©Copyright Sandra A. Gutierrez; All Rights Reserved.
When my friend Joe Yonan invited me to participate in this fun Blog Hop, called "THE NEXT BIG THING", I was thrilled to accept. A blog hop is like a game of tag, in which authors are invited to talk about their upcoming projects and then proceed to tag other authors to do the same. You are all encouraged to hop through our blogs to find out what we're all writing next.
To you, my virtual friends, I say: here is the exclusive news on my next cookbook! And to my cookbook author friends mentioned below: TAG! YOU'RE IT!
What is the title of your upcoming book?
Latin American STREET FOOD: The best flavors of Markets, Beaches, and Roadside Stands from Mexico to Argentina
Who is publising your book and what is the expected release date?
I'm happy to announce that it will be released in September. My publisher is The University of North Carolina Press , which also published my first book The New Southern-Latino Table, also available through amazon
How long did it take you to research and write this book?
It took me 3 years to write this book, although I must confess to having done a lot of the tasting and research for this book over many years. I know, it's a hard sacrifice to make--eating and tasting all of these wonderful street food of Latin America--but somebody had to do it. Let's just say that if you like tacos you'll want this book, and that if you want to go beyond tacos, you'll love this book!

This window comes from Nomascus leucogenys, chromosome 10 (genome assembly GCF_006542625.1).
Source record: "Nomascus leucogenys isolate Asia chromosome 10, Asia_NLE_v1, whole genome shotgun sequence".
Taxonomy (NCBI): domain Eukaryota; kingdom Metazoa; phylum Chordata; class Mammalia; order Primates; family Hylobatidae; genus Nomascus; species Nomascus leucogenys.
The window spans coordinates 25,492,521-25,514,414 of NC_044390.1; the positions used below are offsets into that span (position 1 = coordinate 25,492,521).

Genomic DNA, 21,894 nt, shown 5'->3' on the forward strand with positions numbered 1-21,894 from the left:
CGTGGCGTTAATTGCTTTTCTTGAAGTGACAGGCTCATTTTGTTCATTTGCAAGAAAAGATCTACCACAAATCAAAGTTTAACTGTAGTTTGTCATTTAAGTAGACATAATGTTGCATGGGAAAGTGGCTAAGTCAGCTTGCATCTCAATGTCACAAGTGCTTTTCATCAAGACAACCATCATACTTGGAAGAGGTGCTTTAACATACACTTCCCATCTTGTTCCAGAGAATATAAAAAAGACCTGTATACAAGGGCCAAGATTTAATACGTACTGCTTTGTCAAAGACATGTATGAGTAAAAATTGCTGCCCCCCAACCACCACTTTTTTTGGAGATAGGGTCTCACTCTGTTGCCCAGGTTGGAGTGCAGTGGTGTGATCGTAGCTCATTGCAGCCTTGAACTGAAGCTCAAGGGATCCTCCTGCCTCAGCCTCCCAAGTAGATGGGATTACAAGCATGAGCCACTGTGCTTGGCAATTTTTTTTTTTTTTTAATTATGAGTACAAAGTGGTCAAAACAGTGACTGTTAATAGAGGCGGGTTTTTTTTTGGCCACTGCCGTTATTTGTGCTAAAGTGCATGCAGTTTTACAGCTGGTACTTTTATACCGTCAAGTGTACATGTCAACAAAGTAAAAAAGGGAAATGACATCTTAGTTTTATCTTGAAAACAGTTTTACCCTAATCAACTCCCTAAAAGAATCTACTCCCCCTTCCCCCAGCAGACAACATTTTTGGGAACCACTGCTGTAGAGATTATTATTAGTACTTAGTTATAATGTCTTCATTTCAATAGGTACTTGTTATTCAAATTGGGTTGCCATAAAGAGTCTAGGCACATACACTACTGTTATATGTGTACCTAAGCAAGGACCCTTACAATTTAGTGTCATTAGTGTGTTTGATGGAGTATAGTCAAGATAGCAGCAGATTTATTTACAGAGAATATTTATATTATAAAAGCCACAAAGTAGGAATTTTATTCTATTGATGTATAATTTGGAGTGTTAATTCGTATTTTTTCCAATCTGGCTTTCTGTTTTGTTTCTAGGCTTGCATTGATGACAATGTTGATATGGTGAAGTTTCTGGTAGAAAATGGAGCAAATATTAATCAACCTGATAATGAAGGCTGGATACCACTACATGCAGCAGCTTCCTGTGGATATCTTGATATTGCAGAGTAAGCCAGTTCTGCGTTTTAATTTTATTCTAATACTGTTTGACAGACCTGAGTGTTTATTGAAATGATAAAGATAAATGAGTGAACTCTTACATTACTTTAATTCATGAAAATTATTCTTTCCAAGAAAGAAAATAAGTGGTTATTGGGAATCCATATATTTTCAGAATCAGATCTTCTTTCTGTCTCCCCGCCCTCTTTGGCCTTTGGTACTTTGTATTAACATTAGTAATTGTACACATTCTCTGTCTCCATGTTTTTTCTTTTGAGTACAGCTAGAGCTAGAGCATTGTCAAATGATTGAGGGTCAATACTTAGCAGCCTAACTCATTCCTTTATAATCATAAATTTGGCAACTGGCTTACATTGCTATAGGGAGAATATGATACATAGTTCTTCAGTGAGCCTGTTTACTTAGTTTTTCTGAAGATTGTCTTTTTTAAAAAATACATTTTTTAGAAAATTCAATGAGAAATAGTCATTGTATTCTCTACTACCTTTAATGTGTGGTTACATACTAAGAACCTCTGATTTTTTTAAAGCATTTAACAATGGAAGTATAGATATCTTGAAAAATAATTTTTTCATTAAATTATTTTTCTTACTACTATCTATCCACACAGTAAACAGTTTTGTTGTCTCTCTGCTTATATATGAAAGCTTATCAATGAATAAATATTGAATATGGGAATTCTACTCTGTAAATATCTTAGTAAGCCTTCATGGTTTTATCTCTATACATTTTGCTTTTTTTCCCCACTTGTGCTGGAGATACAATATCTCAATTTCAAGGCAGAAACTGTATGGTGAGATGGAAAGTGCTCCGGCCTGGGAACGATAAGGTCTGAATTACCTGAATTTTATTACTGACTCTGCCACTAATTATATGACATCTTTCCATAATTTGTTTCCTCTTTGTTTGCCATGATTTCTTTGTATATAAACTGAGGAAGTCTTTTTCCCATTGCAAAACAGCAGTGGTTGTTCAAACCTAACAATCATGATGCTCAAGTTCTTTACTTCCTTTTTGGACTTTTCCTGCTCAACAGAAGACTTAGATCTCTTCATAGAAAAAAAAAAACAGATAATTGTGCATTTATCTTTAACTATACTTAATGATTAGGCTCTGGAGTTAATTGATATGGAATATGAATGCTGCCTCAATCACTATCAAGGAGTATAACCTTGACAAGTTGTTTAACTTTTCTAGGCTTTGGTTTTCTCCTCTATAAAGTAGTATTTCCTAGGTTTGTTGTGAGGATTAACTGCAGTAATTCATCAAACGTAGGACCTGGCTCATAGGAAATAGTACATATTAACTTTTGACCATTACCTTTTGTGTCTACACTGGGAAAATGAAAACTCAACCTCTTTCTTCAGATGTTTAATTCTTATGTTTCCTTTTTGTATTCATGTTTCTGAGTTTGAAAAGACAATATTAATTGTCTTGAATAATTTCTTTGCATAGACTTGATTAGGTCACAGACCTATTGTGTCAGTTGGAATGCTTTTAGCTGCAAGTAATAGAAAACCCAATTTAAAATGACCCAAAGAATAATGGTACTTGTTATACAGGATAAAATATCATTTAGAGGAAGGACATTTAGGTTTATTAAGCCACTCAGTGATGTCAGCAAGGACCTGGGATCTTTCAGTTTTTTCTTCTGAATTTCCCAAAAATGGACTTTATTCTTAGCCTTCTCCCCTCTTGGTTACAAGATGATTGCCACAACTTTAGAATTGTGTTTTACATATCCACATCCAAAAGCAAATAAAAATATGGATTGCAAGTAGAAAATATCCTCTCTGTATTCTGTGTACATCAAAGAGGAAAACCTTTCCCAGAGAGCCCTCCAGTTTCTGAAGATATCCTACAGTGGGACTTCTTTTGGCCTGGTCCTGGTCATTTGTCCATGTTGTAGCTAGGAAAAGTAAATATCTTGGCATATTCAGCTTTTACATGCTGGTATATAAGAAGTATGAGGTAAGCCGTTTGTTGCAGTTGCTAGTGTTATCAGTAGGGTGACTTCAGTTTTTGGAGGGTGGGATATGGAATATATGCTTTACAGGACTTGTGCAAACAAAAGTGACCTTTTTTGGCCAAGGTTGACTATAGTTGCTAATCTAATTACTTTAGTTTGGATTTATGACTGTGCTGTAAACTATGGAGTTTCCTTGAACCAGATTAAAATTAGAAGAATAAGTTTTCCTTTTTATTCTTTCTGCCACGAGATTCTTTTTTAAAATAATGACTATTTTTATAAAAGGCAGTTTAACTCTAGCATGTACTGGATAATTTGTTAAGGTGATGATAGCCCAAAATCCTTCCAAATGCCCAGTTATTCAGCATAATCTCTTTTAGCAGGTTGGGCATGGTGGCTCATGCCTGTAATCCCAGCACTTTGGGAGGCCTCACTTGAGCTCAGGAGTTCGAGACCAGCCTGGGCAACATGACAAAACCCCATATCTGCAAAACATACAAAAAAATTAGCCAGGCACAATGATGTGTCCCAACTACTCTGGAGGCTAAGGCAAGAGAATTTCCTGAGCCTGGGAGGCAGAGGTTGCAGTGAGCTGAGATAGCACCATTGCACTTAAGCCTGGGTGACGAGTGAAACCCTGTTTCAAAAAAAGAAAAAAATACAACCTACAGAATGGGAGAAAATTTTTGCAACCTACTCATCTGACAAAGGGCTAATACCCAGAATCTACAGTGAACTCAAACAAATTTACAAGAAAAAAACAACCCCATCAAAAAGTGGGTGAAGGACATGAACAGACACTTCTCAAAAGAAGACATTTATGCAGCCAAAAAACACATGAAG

What inspired you to write this book?
Curiously, I wasn't near Latin America when I thought of writing this book. I was actually visiting Portland, Oregon, marveling at the amazing spectrum of street food vendors in the city. Dear friends of mine--also cookbook authors--and I attempted to eat our way through a whole park filled with street foods from around the world (of course, we didn't make it to all of the carts, but we surely tried)! We each bought several dishes to sample and then shared them. The only thing missing for me, were the flavors of Latin America, which were limited. I was in street food nirvana, when it occurred to me that an entire book about Latin American street food would be loads of fun to write. After all, what better way to introduce the exciting and most varied cuisines of more than a dozen countries, than in a book that delves into some of the most fun dishes in the world?
What is your favorite aspect of writing a cookbook?
How long do we have? The entire journey, from the shaping of the concept, to writing the stories that will make up each chapter, to watching the book take shape until you get to hold it in your hands, is addictive. Then, of course, there is the matter of the recipes: writing them, testing them, and (oh yes!), eating them. I get to play with my food every day. And the recipes in this book are so colorful, fresh, and exciting! Talk about having fun with food!
What is the hardest aspect of writing a cookbook?
Having the patience to go through the entire process is the hardest part for me. There is a lot of gratification in writing a cookbook but there's just nothing instant about it. It takes a long time from the moment you sign a contract until you're able to hold that beautifully bound, fresh-from-the-printer baby in your hands. But like they say, it's a labor of love, and if you've ever had a baby and been through labor (I've done it twice!), you'll understand when I say that the moment you hold that book in your hands, you've forgotten the pain and all you want to do is to do it all over again!